One Total Lunar Eclipse Photo to Rule Them All

We’ve seen some great images from the total lunar eclipse this week. But this one might top them all. Astrophotographer Andrew McCarthy created this incredible composite image, showing the Moon in various stages of the eclipse throughout the night.

“The size and shape of Earth’s shadow is clearly visible here,” McCarthy said on Twitter. “These events are absolutely magical to witness and quite surreal.”

McCarthy witnessed and photographed the entirety of the eclipse from his backyard in Arizona. Besides the noticeable ‘band-aid’ shape of the image, if you look closely, you can see exactly how the Moon moved through Earth’s shadow throughout the eclipse.

The other striking feature of this composite is just how crisp, clear and detailed each image of the Moon is. How did McCarthy do it?

“Overall, I shot around 150,000 images,” McCarthy told Universe Today. “My strategy was to first take photos using my c11 at the native 2800mm with the asi174mm’s fast but tiny sensor. I imaged the Moon in small segments capturing thousands of frames per segment, which were then sorted, stacked and sharpened, so when the panorama of the moon was stitched together it had incredible detail.”

McCarthy said he did this 3 times throughout the night. Then, he used his Sony a7ii camera mounted to a 8-inch Celestron EdgeHD800 telescope at 2000mm to capture the entire Moon with great resolution at each capture, which took around 500 photos throughout the night. Then, these images were combined with the a previously captured high-resolution photo of the Moon to provide incredible detail to create the final composite, which was assembled in Photoshop from these images.

McCarthy calls the photo “Shadows and Sunsets,” as during a total lunar eclipse, the Moon shines in the colors from all the sunrises and sunsets occurring on Earth. The Moon looks reddish because Earth’s atmosphere absorbs the other colors while it bends some sunlight toward the Moon. Sunlight bending through the atmosphere and absorbing other colors is also why sunsets we see here on Earth are often orange and red.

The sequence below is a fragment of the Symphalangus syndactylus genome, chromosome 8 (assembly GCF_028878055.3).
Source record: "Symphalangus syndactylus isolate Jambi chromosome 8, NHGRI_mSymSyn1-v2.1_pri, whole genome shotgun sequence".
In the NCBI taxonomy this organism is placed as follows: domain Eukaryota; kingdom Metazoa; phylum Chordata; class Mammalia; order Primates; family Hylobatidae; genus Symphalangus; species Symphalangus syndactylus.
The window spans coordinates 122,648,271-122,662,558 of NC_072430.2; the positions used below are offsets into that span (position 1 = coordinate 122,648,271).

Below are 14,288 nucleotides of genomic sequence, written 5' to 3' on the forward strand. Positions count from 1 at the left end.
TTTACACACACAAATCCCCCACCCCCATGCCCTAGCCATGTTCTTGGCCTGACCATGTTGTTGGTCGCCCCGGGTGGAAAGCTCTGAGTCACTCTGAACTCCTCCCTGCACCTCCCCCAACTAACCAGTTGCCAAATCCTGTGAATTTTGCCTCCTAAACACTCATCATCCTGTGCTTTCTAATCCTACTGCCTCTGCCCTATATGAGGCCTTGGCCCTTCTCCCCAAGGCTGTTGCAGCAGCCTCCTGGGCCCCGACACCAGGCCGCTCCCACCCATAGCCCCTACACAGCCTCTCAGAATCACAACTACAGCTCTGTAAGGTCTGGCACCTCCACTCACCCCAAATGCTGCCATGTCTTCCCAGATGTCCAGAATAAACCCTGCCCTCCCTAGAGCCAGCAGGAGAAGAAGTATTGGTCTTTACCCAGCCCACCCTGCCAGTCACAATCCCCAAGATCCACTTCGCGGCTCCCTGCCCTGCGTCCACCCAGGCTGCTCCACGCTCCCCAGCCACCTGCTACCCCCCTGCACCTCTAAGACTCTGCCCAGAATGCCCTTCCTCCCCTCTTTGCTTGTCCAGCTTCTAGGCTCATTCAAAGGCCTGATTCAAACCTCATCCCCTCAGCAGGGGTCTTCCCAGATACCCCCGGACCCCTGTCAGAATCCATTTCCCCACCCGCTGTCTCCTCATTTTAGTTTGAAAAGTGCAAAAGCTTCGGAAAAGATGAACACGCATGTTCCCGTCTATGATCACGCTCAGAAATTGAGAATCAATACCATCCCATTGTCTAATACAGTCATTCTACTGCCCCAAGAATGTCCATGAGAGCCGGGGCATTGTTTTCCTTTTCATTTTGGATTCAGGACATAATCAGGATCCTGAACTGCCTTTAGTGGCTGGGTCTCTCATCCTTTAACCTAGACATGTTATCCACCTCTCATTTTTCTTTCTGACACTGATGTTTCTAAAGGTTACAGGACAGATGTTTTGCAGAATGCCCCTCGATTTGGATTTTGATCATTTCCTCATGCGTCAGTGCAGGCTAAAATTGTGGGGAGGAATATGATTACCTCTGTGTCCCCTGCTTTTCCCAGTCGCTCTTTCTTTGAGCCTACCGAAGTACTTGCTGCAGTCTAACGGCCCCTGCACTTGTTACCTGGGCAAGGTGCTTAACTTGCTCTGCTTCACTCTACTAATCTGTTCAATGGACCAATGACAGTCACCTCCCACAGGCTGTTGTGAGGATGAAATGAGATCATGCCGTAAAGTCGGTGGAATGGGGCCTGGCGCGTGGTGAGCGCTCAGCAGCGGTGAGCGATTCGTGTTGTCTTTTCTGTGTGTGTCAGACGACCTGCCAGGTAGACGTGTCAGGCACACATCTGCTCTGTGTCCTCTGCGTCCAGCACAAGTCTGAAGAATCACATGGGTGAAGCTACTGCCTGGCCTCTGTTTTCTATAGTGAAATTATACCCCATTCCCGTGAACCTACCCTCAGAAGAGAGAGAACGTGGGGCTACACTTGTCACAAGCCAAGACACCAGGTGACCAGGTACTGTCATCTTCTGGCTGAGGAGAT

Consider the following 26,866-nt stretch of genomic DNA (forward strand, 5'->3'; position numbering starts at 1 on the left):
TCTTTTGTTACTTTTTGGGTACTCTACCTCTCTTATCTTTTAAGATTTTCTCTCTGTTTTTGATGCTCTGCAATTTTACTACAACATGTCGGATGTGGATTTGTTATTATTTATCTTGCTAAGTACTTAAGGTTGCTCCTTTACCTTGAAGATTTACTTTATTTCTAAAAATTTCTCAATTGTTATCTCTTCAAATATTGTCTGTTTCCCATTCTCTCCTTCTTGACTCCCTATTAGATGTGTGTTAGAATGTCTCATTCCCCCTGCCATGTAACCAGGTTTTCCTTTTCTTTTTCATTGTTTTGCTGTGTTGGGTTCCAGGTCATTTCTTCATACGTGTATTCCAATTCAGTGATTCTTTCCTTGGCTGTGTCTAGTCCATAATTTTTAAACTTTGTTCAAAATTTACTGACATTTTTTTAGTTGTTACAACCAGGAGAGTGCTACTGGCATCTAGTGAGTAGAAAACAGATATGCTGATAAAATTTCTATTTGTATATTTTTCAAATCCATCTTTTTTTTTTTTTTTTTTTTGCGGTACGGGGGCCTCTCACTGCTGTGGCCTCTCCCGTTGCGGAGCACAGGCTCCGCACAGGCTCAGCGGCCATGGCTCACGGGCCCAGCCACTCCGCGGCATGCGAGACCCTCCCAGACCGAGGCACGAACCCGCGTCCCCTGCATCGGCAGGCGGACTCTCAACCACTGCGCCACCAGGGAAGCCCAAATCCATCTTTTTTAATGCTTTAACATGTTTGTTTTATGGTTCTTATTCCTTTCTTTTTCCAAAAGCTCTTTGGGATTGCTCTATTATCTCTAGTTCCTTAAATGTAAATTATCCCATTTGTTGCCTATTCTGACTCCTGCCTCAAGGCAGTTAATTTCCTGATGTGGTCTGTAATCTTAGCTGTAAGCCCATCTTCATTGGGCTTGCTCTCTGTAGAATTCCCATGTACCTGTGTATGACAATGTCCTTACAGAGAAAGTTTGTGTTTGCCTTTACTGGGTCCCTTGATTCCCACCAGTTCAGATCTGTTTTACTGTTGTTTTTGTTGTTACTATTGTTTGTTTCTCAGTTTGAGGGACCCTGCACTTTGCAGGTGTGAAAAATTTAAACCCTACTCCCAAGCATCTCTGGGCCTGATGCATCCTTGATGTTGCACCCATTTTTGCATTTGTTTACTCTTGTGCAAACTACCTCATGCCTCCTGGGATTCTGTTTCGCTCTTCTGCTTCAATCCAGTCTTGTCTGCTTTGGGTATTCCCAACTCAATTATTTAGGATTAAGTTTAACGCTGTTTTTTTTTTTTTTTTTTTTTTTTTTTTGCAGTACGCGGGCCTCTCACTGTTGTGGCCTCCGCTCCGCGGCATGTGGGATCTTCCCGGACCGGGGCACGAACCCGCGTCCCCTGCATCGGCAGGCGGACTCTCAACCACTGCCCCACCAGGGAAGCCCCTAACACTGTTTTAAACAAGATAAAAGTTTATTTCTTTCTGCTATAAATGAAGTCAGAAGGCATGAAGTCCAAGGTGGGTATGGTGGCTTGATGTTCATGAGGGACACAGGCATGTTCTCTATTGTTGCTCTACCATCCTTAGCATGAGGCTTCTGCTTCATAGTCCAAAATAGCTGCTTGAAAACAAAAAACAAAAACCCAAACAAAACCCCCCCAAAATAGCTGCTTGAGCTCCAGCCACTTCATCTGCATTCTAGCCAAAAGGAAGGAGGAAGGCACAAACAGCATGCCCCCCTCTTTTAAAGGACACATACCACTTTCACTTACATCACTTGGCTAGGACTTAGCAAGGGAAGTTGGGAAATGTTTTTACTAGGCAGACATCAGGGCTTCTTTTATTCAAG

The geometry that creates a total lunar eclipse. Credit: NASA

Prints of this image available in limited quantities on McCarthy’s website. “The full size image is nearly 190 megapixels, so it is insanely detailed and can print up really huge without losing detail!” McCarthy said.

Support McCarthy on Patreon to download high resolution versions of his photography. He said he knows this hobby is expensive, and requires gear to improve my images. “However as I got deeper into this hobby it became apparent this is my calling, so I am leaning on my patrons to help support me as I begin doing this full-time,” he said on is website.  

McCarthy said he bought a his first telescope in 2017 and became hooked on observing and astrophotography, saying that now his mission is to “connect people with the universe and to inspire a new generation of celestial explorers.” He even moved to a new state to have a better view of the night sky.

“Making sure I can shoot events like this uninterrupted is part of the reason I recently moved to Arizona,” McCarthy explained. “I constructed a simple observatory in my backyard which has two permanent piers inside it, allowing me to safely run equipment the entire night and easily close up at dawn (or during bad weather). While these were captured from home, I was prepared to travel across the country if weather didn’t look favorable.”

McCarthy has put together a great thread on Twitter, answering his most often-asked questions and suggesting what type of gear is needed to do the type of astrophotography he does.